Installing Pipes in Concrete Wall Blocks
Posted Jan 27th 2014 | By:
This is not an easy venture when it comes to pipe installation. The manual process of drilling a hole through concrete can be harrowing at best, and the equipment necessary to get the job done can be expensive. However, expenses can be minimized through renting the equipment, or all the better if you have a friend who has such equipment. It is a necessary job if you plan to add a bathroom, or any type of plumbing fixture in your basement, and it could save you a bundle by not having to deal with a contractor. The type of drilling I'm talking about will be for concrete block walls, the most common type of construction for garage or basement walls.
The main piece of equipment you'll need will be a core drill, a heavy piece of machinery that is very expensive to use, and requires plenty of handling. However, there are some portable and lighter models for one-man jobs.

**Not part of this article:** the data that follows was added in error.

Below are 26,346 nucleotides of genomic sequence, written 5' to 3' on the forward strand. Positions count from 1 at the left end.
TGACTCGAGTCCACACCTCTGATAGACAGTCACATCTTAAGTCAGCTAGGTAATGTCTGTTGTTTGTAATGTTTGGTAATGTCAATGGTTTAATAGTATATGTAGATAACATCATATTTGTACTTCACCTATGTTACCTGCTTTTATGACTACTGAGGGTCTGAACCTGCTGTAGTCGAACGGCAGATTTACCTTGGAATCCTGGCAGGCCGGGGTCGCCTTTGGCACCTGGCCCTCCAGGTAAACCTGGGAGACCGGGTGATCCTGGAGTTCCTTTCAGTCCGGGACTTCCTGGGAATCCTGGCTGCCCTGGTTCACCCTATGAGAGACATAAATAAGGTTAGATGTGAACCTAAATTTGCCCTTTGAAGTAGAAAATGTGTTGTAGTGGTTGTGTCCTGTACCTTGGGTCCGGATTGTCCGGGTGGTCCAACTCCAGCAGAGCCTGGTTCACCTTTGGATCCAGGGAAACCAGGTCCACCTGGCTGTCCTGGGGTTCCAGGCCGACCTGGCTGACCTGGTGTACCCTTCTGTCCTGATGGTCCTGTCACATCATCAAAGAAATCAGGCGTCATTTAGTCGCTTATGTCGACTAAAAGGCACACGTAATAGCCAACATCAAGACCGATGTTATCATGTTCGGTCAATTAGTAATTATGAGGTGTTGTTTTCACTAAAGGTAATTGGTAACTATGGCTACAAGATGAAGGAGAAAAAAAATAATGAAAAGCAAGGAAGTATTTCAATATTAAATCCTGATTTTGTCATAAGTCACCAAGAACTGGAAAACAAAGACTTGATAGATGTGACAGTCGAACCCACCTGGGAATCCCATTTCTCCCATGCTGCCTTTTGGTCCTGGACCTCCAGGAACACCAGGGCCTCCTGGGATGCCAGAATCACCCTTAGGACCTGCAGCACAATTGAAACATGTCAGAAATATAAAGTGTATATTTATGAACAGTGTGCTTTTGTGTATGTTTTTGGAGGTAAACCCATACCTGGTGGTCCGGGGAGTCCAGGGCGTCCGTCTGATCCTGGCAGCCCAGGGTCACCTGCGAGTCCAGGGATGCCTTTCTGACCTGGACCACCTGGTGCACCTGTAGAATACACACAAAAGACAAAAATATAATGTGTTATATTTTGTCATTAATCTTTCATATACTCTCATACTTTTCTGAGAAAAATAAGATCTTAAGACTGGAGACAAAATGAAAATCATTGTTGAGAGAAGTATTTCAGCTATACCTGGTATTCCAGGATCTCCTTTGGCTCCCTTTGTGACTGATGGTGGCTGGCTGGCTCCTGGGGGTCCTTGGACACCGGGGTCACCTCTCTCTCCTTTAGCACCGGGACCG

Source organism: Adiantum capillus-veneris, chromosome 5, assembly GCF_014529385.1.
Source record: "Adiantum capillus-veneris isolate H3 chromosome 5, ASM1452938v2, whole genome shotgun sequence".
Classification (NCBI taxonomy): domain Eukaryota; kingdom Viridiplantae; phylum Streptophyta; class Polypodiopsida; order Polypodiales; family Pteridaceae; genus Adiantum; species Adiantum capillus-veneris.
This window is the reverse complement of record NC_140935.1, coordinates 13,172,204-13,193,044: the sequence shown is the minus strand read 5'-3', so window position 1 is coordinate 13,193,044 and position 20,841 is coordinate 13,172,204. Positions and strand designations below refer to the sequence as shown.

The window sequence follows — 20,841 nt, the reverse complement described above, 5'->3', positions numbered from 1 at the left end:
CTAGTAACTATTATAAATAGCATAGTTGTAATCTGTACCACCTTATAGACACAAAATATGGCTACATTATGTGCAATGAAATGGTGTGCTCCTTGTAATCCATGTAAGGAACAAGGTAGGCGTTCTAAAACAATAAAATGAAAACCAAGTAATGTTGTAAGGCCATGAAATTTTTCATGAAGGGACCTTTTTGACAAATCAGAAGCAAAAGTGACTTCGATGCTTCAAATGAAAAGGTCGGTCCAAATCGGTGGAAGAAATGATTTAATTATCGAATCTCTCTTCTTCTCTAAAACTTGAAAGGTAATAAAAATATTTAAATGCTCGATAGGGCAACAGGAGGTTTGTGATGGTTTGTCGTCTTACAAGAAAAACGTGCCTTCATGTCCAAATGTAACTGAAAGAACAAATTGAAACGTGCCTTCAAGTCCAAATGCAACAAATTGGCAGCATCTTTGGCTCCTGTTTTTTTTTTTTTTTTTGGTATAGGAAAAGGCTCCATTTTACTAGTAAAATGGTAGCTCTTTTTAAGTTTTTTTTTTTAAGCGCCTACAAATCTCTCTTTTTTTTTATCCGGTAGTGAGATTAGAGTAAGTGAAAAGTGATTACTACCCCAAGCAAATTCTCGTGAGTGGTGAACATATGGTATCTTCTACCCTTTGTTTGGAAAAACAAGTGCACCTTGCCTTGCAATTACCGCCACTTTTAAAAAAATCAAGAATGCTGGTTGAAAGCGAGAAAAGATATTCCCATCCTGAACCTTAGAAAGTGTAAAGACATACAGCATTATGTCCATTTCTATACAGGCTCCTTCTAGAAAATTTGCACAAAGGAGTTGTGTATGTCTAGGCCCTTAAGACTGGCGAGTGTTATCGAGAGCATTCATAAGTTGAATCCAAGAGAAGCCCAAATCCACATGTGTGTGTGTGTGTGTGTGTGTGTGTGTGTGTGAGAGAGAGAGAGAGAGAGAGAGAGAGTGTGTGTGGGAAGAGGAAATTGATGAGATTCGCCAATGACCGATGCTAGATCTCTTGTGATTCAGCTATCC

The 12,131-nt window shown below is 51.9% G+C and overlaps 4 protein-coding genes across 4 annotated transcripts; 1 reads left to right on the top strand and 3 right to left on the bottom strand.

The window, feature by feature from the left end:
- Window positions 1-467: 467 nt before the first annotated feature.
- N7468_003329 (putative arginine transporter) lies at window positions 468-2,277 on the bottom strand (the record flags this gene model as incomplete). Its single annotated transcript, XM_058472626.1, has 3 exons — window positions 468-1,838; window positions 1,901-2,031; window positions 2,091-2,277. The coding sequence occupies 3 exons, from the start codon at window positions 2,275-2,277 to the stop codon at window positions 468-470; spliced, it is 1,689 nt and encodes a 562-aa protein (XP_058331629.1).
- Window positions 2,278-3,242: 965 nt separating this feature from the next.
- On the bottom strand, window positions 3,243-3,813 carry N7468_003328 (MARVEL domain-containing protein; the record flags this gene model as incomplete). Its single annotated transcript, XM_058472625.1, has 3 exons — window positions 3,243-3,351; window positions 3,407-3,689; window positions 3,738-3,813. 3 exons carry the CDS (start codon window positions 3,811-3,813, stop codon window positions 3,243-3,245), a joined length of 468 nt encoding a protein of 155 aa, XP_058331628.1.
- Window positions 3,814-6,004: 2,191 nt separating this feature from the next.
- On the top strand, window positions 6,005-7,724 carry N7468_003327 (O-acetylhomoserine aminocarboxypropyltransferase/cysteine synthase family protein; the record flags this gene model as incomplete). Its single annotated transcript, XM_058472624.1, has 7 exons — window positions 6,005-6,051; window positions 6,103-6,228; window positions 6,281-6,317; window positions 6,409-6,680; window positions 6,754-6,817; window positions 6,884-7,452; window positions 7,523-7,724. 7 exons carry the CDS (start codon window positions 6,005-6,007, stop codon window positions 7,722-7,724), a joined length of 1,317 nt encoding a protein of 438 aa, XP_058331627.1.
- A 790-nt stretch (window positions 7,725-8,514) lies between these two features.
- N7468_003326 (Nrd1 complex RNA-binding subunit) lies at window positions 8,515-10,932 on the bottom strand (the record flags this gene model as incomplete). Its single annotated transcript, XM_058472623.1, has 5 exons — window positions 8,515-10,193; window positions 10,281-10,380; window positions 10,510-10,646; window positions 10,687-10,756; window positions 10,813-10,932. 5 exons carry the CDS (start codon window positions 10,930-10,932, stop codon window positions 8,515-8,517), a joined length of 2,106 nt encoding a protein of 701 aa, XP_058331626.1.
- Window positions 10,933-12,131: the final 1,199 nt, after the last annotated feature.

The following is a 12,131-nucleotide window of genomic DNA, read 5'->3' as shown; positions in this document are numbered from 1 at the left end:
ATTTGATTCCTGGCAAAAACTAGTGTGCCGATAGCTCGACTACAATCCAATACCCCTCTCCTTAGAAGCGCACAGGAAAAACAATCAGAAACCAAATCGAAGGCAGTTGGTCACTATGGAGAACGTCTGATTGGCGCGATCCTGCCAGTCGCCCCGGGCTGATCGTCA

Photo from Eula Valve
For other versions, you'll have to have some muscle to deal with this type of equipment, and you may need the assistance of another to help you move it. You'll also need to have some water nearby, since the drill diamond bit can get very hot as drilling commences. There will usually be a water feed source connector that will keep the diamond bit cool while drilling. But the good news is that it is a fairly simple process, and the drill bit required is usually large enough to install pipes. Use a core drill bit size that is one inch larger than the pipe to give you some extra space when fitting the pipe. Always wear goggles or protective clothing when drilling. If you are buying a new piece, it will come with instructions, or ask an associate about using the drill before renting it.
Also, you will need to get a inch hammer drill to help anchor in the core drill.
Photo from ThomasNet
When applying the core drill, do not force it, but instead use consistent pressure. The best thing to know is to let the drill do most of the work. Forcing it too hard can tear the diamond bit from the mount, resulting in a damaged piece. And since this form of equipment is not the cheapest, you'll want to tread carefully.
Once all is finished, install the pipes and make the necessary connections. If you are dealing with an interior wall, expanding foam will keep the pipes fomented in places, but masonry patching is necessary for outside walls.
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